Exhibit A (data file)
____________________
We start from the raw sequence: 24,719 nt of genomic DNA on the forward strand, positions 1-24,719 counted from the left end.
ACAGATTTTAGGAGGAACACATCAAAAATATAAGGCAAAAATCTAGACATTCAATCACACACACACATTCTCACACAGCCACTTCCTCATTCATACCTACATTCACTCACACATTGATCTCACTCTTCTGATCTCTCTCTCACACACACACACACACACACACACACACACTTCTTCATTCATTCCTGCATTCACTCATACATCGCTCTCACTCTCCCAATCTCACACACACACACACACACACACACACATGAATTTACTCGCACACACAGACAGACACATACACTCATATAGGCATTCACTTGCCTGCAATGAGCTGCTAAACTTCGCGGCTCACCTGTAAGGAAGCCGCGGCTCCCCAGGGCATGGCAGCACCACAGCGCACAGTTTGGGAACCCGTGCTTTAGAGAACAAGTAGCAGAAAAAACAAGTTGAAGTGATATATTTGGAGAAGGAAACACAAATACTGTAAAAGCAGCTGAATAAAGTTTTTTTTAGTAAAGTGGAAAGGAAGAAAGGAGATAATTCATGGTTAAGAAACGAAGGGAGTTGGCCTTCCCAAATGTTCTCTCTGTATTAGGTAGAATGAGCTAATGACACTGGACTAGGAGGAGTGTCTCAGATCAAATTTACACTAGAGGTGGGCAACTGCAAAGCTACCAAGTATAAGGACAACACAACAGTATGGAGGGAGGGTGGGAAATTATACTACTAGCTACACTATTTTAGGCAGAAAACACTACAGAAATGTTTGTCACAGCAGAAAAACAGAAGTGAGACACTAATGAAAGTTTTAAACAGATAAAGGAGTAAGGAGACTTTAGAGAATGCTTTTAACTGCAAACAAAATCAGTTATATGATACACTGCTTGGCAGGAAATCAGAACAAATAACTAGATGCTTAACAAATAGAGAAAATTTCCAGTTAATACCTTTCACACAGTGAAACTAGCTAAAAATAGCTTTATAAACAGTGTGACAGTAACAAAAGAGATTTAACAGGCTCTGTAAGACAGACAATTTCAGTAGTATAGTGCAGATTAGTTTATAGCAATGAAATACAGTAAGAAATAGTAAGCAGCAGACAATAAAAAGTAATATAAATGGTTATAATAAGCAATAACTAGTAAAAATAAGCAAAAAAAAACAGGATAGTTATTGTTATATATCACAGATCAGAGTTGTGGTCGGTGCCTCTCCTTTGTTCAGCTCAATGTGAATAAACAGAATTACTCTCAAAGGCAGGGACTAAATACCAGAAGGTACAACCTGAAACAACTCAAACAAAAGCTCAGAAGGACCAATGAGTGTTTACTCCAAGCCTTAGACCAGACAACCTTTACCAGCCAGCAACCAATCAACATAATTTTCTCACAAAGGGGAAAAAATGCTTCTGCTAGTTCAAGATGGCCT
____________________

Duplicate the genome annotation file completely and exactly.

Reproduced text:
We start from the raw sequence: 24,719 nt of genomic DNA on the forward strand, positions 1-24,719 counted from the left end.
ACAGATTTTAGGAGGAACACATCAAAAATATAAGGCAAAAATCTAGACATTCAATCACACACACACATTCTCACACAGCCACTTCCTCATTCATACCTACATTCACTCACACATTGATCTCACTCTTCTGATCTCTCTCTCACACACACACACACACACACACACACACACTTCTTCATTCATTCCTGCATTCACTCATACATCGCTCTCACTCTCCCAATCTCACACACACACACACACACACACACACATGAATTTACTCGCACACACAGACAGACACATACACTCATATAGGCATTCACTTGCCTGCAATGAGCTGCTAAACTTCGCGGCTCACCTGTAAGGAAGCCGCGGCTCCCCAGGGCATGGCAGCACCACAGCGCACAGTTTGGGAACCCGTGCTTTAGAGAACAAGTAGCAGAAAAAACAAGTTGAAGTGATATATTTGGAGAAGGAAACACAAATACTGTAAAAGCAGCTGAATAAAGTTTTTTTTAGTAAAGTGGAAAGGAAGAAAGGAGATAATTCATGGTTAAGAAACGAAGGGAGTTGGCCTTCCCAAATGTTCTCTCTGTATTAGGTAGAATGAGCTAATGACACTGGACTAGGAGGAGTGTCTCAGATCAAATTTACACTAGAGGTGGGCAACTGCAAAGCTACCAAGTATAAGGACAACACAACAGTATGGAGGGAGGGTGGGAAATTATACTACTAGCTACACTATTTTAGGCAGAAAACACTACAGAAATGTTTGTCACAGCAGAAAAACAGAAGTGAGACACTAATGAAAGTTTTAAACAGATAAAGGAGTAAGGAGACTTTAGAGAATGCTTTTAACTGCAAACAAAATCAGTTATATGATACACTGCTTGGCAGGAAATCAGAACAAATAACTAGATGCTTAACAAATAGAGAAAATTTCCAGTTAATACCTTTCACACAGTGAAACTAGCTAAAAATAGCTTTATAAACAGTGTGACAGTAACAAAAGAGATTTAACAGGCTCTGTAAGACAGACAATTTCAGTAGTATAGTGCAGATTAGTTTATAGCAATGAAATACAGTAAGAAATAGTAAGCAGCAGACAATAAAAAGTAATATAAATGGTTATAATAAGCAATAACTAGTAAAAATAAGCAAAAAAAAACAGGATAGTTATTGTTATATATCACAGATCAGAGTTGTGGTCGGTGCCTCTCCTTTGTTCAGCTCAATGTGAATAAACAGAATTACTCTCAAAGGCAGGGACTAAATACCAGAAGGTACAACCTGAAACAACTCAAACAAAAGCTCAGAAGGACCAATGAGTGTTTACTCCAAGCCTTAGACCAGACAACCTTTACCAGCCAGCAACCAATCAACATAATTTTCTCACAAAGGGGAAAAAATGCTTCTGCTAGTTCAAGATGGCCT